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An Evening with National Geographic Artists

An Evening with National Geographic Artists

Wednesday, March 16, 2016; 7pm
First Unitarian Universalist Church

5200 Fannin St, Houston, TX 77004

With artists David Doubilet, David Liittschwager, and Joel Sartore

Free to the Public

David Doubilet, A Cuttlefish Pauses over a Field of Coral Looking for a Place to Deposit Eggs, Great Barrier Reef, Australia, 2009

National Geographic photographers David Doubilet, David Liittschwager, and Joel Sartore have worked on major conservation issues for National Geographic for decades. As part of the central exhibition for the FotoFest 2016 Biennial, CHANGING CIRCUMSTANCES: Looking at the Future of the Planet, FotoFest presents a special exhibition of their work at Spring Street Studios, and hass organized this special evening presentation for them to share their work, and history working with National Geographic, with the pubilc.


David Doubilet obtained a B.A. in film and broadcast journalism from Boston University in 1970. He has been a contributing photographer and author for National Geographic since his first assignment with the magazine in 1971. Doubilet has logged more than 26,000 hours at sea as a journalist, artist, and conservationist,using photography as a universal language to communicate both the beauty and the devastation present in our oceans. He is a speaker for National Geographic Live on Tour and has written twelve books, including the award-winning Water Light Time (London: Phaidon, 1999). He is a contributing editor for Ocean Geographic magazine,and his work has been recognized by the Academy of Achievement in Washington, D.C., the Lennart Nilsson Award, and the Explorers Club’s Lowell Thomas Award. He was a contributing photographer in-residence at National Geographic, an honorary member of the Royal Photographic Society, and an inductee into the International Diving Hall of Fame.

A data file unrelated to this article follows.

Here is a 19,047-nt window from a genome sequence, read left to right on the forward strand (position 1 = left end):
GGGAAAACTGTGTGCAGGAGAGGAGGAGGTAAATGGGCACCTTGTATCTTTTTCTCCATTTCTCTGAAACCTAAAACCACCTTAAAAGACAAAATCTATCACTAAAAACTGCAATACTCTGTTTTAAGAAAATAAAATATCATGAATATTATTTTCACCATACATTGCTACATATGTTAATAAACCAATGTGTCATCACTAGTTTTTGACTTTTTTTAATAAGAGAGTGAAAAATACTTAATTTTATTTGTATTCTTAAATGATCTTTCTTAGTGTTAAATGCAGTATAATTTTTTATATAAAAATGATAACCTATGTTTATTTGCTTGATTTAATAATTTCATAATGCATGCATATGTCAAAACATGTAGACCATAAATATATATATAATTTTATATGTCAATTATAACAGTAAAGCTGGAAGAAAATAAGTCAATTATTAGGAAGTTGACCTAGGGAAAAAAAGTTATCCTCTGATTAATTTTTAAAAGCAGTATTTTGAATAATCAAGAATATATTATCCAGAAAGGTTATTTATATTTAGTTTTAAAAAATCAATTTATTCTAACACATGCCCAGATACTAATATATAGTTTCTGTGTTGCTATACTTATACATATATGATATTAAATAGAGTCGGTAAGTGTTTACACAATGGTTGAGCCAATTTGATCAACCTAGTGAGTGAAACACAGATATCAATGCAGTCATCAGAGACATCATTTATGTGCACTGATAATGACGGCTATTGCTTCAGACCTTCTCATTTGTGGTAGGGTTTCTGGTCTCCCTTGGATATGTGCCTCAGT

David Liittschwager is a contributing photographer to National Geographic and other magazines. He received his training in photography while assisting Richard Avedon in New York from 1984 through 1986. His photographs have been exhibited in many museums, including the American Museum of Natural History, New York; Marian Koshland Science Museum of the U.S. National Academy of Sciences, Washington, D.C.; Honolulu Museum of Art, Hawaii; and California Academy of Sciences, San Francisco.In 1997, he co-produced the Emmy Award-winning National Geographic television special “America’s Endangered Species: Don’t Say Goodbye.

Joel Sartore is a photographer, speaker, author, teacher,conservationist, National Geographic Fellow, and regular contributor to National Geographic magazine. He specializes in documenting endangered species and landscapes in order to show what we are about to lose in a world that’s worth saving. He is the founder of the Photo Ark, a multi-year documentary project to save species and habitat. In his words, “It is folly to think that we can destroy one species and ecosystem after another and not affect humanity. When we save species, we’re actually saving ourselves.”

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